Africa could alleviate poverty through renewable energy, says UN report

Sub-Saharan Africa could still be without electricity in 2030, if the continent does not take advantage of its wealth of untapped, domestic renewable energy, said a United Nations report released today. Government policies that facilitate private sector investment in energy markets are crucial to reducing poverty and encouraging sustainable development.

The UN report was produced by the UN Environment Programme in Nairobi to mark the African launch of the International Year of Sustainable Energy for All, which outlines how current obstacles to the scaling-up of sustainable energy solutions in Africa, such as the cost of electricity generation or difficult grid access, can be tackled.

The UN reports that in order to meet the continent’s growing energy demands, the power sector in Africa needs to install an estimated 7,000MW of new generation capacity each year.

Earlier this month, GeoModel Solar released solar maps showing the direct solar radiation across Africa. The European Commission’s Joint Research centre published a report this month analyzing the potential for renewable energy sources in Africa, noting that 1.4 billion people – 20% of the world’s population – has no access to any form of electricity. Many companies have already taken advantage of Africa’s potential. In Tunisia, Desertec Foundation and Nur Energie have launched a 2GW solar project. Korean investors are also eyeing up Ghana. Last month, Powerway announced it was planning to invest over US$1 million in South Africa. Groups like Eight19 and SunnyMoney – a division of SolarAid – have launched a “KickStart Sustainable Energy Fund” that aims to provide affordable solar lighting to rural off-grid communities in East Africa.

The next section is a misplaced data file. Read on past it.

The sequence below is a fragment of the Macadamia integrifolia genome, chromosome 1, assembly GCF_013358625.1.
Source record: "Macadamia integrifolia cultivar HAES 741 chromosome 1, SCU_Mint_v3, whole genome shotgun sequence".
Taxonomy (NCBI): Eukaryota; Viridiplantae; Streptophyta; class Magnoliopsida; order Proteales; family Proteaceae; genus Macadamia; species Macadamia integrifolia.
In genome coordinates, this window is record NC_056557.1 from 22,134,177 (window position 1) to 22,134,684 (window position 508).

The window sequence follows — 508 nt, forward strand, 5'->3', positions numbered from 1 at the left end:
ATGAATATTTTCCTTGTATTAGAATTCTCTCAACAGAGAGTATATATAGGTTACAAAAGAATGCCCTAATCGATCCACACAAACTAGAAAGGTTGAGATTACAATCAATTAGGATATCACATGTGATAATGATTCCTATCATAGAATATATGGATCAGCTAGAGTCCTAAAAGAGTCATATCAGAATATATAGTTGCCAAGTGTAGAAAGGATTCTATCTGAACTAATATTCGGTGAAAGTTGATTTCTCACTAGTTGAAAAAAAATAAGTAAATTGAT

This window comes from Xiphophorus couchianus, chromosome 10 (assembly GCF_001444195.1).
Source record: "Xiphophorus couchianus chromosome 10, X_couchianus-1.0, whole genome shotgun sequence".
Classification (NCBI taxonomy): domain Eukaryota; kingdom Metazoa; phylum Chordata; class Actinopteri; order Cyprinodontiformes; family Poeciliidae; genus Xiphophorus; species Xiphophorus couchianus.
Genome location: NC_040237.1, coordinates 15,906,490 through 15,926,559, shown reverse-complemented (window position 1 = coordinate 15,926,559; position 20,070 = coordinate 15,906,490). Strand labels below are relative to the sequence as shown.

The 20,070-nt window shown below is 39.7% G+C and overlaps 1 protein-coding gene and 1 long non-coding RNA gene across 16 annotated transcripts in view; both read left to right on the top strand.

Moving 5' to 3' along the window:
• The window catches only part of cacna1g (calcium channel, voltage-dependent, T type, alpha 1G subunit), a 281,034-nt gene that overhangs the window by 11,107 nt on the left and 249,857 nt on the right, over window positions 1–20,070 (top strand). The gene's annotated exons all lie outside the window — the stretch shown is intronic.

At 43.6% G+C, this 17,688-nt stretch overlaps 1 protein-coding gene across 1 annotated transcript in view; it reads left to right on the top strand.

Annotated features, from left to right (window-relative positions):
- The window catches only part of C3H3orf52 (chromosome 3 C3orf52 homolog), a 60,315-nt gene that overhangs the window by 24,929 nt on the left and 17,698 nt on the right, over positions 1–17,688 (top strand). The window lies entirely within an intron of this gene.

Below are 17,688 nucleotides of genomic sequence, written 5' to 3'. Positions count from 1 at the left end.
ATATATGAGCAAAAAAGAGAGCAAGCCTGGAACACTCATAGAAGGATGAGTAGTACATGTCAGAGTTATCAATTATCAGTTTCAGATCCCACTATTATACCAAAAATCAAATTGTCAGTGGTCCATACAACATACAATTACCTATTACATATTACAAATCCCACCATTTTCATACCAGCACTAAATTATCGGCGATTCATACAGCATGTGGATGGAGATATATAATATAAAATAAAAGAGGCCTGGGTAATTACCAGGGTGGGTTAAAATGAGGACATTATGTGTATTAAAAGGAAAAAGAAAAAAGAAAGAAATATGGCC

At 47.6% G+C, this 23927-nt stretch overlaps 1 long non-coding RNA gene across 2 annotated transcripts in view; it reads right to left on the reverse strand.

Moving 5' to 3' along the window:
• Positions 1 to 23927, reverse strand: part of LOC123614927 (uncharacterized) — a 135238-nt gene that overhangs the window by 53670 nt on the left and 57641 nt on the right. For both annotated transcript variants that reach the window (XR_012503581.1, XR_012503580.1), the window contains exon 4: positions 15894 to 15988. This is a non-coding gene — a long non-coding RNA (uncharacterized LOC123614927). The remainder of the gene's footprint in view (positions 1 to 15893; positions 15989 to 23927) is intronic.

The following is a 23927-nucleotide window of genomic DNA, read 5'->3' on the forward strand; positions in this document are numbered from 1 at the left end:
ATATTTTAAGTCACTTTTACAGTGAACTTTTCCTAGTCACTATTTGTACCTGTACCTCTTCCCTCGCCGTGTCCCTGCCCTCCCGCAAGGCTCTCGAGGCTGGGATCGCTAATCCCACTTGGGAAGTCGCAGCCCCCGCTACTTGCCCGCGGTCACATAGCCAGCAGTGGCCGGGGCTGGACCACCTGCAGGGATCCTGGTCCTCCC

The study gives examples of how policy incentives can help reduce the higher costs associated with electricity generation from renewable sources and improve the competitiveness of investments in the sector, compared to traditional energy sources.

In Kenya, the government feed-in tariff offers production incentives for an estimated additional energy generation capacity of 1300MW. The report also praises Uganda’s dedicated renewable energy policy for developing an institutional infrastructure for management of the Clean Development Mechanism that has successfully led to a spike in renewable energy activity.

“Accelerating and scaling-up sustainable energy for all will be key to realizing a transition to a low carbon, resource efficient ‘inclusive’ Green Economy,” said Achim Steiner, the UNEP executive director. Yet the continent has abundant renewable resources that, with the right kind of public policies in place, can unlock a new development future and light up the lives and the livelihoods of millions of people.”
 

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